I happened to recently see a replay of a documentary entitled “Liquid Assets-The Story of Our Water Infrastructure.” The film is part of a project at Penn State.
There’s a lot of talk right now about funding infrastructure as both a sensible investment in our future and as a means of stimulating the economy, although as Robert Reich pointed out on-air today on CNN, critics will point out large projects can take a while to get going.
But as the documentary mentions, there are projects all over the country involving water and sewer that need funding, and while they may not be as um, sexy, as light rail or big bridges, they are no less vital. And the film doesn’t just focus on big city projects like Atlanta and New York, it also features a small town in Pennsylvania that simply has no sanitary sewer. The lines just empty into the creek, or even worse, back up into lawns and streets. In 2008. Despite a decade or more of efforts to fund a sewer system, little progress has been made. And nobody should care whether these are “real” Americans or “fake” Americans, they’re Americans for crying out loud.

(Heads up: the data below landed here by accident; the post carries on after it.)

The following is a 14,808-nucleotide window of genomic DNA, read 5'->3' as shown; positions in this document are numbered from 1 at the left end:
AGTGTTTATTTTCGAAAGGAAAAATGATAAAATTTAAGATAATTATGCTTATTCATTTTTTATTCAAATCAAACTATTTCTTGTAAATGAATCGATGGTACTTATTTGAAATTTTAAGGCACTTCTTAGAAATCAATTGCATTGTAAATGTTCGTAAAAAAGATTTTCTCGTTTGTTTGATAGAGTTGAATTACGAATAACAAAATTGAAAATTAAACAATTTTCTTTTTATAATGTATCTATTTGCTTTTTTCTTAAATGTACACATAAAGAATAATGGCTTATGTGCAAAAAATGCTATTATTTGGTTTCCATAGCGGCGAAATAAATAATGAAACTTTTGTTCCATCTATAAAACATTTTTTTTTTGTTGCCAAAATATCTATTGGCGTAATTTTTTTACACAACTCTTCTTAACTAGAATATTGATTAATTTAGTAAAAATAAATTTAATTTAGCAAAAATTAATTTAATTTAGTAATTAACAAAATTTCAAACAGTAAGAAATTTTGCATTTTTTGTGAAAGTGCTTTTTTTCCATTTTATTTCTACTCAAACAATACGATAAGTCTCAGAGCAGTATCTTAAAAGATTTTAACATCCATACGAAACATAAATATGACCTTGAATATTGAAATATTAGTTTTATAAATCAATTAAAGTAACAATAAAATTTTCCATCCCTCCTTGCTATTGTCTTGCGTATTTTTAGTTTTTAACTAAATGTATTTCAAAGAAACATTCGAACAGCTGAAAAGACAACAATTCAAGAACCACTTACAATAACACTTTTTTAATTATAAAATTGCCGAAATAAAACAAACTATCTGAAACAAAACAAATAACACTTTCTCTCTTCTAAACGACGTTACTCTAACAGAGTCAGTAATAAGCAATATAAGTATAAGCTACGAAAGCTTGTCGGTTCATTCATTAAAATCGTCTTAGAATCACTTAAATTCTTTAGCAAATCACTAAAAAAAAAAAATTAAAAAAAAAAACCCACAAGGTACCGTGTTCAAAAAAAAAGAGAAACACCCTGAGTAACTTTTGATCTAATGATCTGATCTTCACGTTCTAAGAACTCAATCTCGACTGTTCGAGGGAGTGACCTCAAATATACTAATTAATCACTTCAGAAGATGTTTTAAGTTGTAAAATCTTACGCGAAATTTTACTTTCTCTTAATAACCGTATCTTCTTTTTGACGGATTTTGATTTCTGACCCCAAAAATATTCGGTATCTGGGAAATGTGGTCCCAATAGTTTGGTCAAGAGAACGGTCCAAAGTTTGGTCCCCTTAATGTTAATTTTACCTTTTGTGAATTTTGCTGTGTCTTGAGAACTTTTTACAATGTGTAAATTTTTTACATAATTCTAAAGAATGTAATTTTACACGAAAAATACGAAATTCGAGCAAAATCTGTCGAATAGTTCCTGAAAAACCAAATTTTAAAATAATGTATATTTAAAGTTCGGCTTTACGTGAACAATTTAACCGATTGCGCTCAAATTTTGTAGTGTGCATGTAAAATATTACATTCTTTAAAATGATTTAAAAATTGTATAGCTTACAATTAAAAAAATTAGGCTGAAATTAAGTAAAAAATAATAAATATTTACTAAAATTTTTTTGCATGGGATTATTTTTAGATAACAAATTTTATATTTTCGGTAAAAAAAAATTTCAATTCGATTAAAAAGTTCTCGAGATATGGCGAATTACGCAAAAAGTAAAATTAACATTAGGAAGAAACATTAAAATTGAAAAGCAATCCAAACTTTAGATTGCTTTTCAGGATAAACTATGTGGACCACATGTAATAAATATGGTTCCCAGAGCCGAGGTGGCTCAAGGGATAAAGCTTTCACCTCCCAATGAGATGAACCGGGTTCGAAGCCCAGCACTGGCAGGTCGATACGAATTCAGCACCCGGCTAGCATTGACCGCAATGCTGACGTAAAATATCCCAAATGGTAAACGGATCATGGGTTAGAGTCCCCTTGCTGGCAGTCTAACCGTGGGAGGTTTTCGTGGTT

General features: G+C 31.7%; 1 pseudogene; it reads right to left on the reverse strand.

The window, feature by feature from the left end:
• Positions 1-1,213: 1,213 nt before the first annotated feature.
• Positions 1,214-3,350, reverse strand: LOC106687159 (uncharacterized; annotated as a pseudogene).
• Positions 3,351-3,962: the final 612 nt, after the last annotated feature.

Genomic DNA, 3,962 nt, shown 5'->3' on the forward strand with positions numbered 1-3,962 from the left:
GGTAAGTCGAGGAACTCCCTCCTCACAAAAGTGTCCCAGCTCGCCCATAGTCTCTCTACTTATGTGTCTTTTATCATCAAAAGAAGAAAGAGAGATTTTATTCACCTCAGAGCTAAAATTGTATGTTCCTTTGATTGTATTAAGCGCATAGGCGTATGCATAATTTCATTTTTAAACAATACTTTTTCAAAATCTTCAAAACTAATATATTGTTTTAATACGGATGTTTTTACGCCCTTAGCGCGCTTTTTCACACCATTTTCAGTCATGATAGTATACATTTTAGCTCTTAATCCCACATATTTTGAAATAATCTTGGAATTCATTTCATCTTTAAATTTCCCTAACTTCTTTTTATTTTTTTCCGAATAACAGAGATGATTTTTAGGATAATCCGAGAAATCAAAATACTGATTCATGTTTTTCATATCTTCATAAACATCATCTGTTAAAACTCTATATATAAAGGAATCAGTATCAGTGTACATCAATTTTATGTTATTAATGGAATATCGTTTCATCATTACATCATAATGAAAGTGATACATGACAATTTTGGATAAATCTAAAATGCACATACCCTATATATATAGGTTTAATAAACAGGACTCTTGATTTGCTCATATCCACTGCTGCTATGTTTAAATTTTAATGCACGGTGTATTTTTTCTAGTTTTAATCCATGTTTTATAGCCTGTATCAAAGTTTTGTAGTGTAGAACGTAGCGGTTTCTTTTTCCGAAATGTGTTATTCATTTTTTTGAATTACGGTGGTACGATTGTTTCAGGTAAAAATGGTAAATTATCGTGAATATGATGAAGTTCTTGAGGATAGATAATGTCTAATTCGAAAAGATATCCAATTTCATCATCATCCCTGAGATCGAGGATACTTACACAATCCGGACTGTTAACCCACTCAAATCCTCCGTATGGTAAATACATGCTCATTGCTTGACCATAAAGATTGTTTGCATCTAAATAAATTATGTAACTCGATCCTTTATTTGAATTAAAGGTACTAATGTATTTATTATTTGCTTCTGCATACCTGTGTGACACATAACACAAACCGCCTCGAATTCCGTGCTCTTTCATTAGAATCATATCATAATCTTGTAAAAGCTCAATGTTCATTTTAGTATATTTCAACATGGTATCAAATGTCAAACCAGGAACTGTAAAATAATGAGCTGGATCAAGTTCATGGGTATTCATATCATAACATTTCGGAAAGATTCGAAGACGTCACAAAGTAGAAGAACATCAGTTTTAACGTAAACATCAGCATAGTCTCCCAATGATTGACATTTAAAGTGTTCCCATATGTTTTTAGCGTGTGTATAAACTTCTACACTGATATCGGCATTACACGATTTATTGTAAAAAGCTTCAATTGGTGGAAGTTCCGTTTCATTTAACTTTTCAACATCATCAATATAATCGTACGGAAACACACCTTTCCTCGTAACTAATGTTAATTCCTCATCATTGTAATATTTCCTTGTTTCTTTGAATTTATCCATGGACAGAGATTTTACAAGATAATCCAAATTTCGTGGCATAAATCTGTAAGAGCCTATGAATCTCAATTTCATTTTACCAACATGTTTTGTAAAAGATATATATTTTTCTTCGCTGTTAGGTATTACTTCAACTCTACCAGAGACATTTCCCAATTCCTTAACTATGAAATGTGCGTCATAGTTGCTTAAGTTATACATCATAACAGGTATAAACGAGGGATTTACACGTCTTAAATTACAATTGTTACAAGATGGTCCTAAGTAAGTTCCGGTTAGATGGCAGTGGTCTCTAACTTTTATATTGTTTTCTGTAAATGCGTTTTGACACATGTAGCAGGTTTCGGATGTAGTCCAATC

These are the kinds of nuts and bolts issues that Republicans have ignored with their endless and robotic attacks on government and taxes. Sure, nobody wants to pay more taxes, but poop backing up into lawns and streets isn’t exactly a neat thing either.
So as we move into the next administration, it would be wise for the Congress to fund basic water and sewer projects, not only to help the environment but to help our country compete on a global stage. It’s kind of hard to attract business without clean water and sewer systems.